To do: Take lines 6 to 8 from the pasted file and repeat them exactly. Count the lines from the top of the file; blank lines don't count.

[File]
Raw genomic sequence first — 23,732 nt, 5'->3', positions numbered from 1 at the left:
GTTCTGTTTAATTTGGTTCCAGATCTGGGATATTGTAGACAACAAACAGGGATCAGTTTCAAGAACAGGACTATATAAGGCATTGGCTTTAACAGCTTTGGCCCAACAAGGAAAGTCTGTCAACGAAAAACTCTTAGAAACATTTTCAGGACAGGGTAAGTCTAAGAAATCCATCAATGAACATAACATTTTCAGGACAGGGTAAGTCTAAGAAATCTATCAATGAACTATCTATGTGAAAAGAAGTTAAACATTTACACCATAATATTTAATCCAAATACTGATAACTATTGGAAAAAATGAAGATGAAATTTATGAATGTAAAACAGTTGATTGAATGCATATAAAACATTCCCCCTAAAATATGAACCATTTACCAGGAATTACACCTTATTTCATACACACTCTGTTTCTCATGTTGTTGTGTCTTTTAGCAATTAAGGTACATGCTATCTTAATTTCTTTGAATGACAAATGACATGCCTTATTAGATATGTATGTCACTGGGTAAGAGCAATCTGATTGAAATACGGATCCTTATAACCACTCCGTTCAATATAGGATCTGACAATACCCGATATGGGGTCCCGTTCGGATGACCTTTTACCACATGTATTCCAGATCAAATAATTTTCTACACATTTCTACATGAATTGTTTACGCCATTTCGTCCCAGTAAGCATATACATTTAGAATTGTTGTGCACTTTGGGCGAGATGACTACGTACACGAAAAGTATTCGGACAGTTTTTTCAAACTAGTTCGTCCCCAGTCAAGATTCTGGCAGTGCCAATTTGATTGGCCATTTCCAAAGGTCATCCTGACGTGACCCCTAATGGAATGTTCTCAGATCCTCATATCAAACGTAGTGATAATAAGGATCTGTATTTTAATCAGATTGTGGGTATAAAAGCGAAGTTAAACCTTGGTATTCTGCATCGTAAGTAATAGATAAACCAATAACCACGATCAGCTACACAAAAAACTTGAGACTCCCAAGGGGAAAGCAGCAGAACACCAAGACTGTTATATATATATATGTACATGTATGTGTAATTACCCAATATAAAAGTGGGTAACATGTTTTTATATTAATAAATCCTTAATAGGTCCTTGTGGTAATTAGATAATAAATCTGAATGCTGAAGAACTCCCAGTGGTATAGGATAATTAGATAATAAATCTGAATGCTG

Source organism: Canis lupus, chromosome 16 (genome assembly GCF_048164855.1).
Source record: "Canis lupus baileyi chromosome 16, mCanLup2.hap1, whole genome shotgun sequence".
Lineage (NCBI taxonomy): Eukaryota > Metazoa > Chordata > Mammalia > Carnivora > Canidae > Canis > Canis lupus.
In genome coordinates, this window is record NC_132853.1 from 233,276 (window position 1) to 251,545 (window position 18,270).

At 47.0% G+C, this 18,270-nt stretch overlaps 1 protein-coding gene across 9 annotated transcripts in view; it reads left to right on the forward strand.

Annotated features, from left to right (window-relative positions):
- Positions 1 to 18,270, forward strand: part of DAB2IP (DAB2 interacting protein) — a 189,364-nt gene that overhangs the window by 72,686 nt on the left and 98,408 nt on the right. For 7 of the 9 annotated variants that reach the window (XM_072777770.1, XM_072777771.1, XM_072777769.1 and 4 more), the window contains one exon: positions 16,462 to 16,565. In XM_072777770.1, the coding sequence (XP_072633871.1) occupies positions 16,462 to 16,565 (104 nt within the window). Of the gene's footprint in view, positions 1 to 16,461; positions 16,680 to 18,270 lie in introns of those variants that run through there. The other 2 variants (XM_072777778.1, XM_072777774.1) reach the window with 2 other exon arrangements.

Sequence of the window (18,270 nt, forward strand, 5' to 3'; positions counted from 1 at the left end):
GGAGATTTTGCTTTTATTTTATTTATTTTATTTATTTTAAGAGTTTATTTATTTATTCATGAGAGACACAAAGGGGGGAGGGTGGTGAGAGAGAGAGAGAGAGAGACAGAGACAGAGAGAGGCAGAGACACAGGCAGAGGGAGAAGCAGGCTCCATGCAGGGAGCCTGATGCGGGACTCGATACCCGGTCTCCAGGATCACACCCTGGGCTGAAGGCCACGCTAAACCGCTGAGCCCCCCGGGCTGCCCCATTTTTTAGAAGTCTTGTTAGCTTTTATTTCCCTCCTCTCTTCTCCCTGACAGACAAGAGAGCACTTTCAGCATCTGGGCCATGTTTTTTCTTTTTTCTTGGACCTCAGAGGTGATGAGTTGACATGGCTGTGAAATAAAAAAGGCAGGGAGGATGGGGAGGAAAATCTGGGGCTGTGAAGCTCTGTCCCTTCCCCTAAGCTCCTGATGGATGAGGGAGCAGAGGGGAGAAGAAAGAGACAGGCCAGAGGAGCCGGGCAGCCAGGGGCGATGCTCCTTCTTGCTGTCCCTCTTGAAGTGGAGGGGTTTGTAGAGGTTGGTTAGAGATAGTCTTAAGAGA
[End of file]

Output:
In genome coordinates, this window is record NC_132853.1 from 233,276 (window position 1) to 251,545 (window position 18,270).

At 47.0% G+C, this 18,270-nt stretch overlaps 1 protein-coding gene across 9 annotated transcripts in view; it reads left to right on the forward strand.

Annotated features, from left to right (window-relative positions):